News of vaping-related injury getting vapers' attention
(HealthDay)—Survey results show more than eight in 10 informed vapers are more cautious and likely to reduce vaping as a result of news of vaping-related illnesses and deaths, according to the American Academy of Family Physicians (AAFP).
The AAFP Vaping Survey was conducted by Wakefield Research to understand the attitudes and behaviors of people who vape. The survey included 1,000 U.S. tobacco vape users (aged 16 to 30 years) between Dec. 2 to 10, 2019.
According to the survey results, 93 percent of respondents were aware of the news regarding vaping-related illnesses and deaths, and 86 percent were confident they understood the health risks associated with vaping. Yet, 82 percent of respondents underestimated the extent of recent outbreaks and associated deaths, including the 60 percent of respondents who said secondhand vapor is harmless. More than one in five vapers ages 16 to 23 years (21 percent) said they vape in order to fit in with peers versus only 10 percent of vapers ages 24 to 30. Among respondents aware of news regarding vaping-related illnesses, 71 percent said they are now more careful about how they purchase vaping products and 72 percent said they are likely to reduce their vaping over the next six months. Just under one-third of those following the news (31 percent) have noticed friends or family quitting since the news broke.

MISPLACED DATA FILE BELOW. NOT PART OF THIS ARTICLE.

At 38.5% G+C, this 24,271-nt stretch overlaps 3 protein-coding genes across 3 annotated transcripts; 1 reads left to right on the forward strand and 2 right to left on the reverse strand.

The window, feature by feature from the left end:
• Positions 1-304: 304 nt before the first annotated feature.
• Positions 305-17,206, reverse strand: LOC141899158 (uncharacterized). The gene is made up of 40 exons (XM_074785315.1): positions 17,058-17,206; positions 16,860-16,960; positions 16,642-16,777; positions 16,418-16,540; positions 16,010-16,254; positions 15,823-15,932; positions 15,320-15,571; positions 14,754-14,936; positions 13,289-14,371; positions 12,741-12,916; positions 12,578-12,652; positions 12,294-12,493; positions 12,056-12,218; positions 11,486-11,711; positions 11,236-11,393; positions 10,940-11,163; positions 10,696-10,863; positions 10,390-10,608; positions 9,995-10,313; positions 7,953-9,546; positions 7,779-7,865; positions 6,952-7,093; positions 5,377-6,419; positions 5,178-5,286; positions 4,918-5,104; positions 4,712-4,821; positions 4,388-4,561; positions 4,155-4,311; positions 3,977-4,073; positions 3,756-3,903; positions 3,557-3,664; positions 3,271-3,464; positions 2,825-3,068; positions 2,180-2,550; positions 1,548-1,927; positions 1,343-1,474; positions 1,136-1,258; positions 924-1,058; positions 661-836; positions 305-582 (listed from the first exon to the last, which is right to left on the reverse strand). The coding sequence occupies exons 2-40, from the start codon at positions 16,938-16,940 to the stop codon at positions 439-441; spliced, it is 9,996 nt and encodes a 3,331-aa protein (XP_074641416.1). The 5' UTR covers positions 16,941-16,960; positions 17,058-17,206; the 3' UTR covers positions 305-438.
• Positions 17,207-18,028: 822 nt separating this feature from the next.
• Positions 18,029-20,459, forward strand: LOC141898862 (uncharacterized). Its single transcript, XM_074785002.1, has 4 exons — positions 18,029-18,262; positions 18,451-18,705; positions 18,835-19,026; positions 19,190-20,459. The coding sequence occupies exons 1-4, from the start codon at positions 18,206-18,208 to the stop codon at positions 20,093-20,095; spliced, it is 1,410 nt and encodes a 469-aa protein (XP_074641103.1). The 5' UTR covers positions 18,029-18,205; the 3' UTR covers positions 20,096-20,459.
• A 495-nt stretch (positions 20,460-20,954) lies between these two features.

"While it is good to see that respondents say they are rethinking vaping, it's tragic it has taken an outbreak of more than 2,000 cases of illness, and even deaths, to turn the tide," Natasha Bhuyan, M.D., a family physician in Phoenix, said in a statement.
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